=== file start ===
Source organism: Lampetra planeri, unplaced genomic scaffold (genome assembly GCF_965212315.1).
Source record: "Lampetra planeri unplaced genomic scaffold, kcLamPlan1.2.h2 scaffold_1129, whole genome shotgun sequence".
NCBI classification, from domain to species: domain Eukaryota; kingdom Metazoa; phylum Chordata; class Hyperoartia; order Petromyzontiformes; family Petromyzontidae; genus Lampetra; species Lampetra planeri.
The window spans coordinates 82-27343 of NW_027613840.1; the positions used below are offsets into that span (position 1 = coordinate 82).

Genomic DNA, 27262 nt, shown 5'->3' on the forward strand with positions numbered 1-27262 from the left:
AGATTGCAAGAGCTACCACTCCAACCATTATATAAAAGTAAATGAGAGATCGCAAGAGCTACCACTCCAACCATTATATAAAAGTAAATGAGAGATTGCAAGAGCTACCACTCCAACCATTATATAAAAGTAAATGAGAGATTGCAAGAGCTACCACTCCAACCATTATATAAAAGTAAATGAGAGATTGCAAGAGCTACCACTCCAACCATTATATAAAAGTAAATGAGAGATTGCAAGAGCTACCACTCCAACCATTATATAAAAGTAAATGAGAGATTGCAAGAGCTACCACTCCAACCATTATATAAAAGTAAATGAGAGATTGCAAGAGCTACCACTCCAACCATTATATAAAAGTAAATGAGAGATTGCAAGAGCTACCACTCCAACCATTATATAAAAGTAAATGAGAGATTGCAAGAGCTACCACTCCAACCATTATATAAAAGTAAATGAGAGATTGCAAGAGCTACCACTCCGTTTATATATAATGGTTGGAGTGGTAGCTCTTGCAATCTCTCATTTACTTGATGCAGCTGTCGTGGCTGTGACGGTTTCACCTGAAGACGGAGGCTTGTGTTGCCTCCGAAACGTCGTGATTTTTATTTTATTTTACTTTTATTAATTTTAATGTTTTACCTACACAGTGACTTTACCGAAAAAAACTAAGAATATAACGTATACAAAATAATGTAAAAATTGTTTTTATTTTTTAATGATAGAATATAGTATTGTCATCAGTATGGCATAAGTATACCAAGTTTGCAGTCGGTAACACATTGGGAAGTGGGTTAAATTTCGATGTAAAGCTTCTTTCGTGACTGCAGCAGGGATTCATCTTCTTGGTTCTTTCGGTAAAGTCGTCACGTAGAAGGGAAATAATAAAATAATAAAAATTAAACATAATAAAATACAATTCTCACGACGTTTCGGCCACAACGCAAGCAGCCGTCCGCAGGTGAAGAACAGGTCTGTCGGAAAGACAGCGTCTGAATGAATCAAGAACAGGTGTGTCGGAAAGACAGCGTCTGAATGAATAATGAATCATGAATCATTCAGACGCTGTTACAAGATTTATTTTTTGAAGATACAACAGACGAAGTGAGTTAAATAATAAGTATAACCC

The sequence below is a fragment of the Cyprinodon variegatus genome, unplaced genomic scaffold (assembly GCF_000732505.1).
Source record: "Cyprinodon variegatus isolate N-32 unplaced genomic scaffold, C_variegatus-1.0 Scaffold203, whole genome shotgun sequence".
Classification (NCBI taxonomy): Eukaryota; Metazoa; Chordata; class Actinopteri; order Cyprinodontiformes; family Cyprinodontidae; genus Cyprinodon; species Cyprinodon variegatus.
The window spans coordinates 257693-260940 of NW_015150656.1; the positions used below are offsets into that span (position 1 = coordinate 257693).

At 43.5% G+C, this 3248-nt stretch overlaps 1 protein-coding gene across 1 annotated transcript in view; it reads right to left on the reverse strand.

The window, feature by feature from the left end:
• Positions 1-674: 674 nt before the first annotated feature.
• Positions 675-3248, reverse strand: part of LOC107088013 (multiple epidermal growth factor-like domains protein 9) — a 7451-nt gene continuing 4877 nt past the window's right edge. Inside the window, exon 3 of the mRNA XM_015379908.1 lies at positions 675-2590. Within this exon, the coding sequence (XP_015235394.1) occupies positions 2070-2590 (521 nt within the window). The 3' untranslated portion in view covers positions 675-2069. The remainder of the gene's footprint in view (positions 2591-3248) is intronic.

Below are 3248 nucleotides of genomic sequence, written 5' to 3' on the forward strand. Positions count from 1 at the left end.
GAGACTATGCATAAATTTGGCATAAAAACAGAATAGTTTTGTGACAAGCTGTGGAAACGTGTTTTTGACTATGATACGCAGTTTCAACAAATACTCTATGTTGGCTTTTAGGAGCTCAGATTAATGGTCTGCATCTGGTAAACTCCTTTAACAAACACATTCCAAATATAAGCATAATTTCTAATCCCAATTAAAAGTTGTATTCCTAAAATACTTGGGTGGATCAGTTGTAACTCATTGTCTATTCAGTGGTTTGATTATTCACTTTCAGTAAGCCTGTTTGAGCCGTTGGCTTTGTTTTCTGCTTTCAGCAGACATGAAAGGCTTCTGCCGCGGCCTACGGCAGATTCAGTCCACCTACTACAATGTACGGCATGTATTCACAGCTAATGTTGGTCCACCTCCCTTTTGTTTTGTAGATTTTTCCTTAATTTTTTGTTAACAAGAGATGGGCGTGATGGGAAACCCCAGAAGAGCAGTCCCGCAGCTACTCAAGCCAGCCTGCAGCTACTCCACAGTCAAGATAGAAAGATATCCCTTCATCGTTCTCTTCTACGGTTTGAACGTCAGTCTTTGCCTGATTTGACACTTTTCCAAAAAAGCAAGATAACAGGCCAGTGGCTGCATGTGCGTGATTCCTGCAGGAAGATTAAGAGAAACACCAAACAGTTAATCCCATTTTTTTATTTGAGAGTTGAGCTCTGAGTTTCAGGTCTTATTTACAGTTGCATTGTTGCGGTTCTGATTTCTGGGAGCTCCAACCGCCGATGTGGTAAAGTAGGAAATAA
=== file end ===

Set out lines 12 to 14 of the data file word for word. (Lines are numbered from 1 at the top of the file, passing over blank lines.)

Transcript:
The window, feature by feature from the left end:
• Positions 1-674: 674 nt before the first annotated feature.
• Positions 675-3248, reverse strand: part of LOC107088013 (multiple epidermal growth factor-like domains protein 9) — a 7451-nt gene continuing 4877 nt past the window's right edge. Inside the window, exon 3 of the mRNA XM_015379908.1 lies at positions 675-2590. Within this exon, the coding sequence (XP_015235394.1) occupies positions 2070-2590 (521 nt within the window). The 3' untranslated portion in view covers positions 675-2069. The remainder of the gene's footprint in view (positions 2591-3248) is intronic.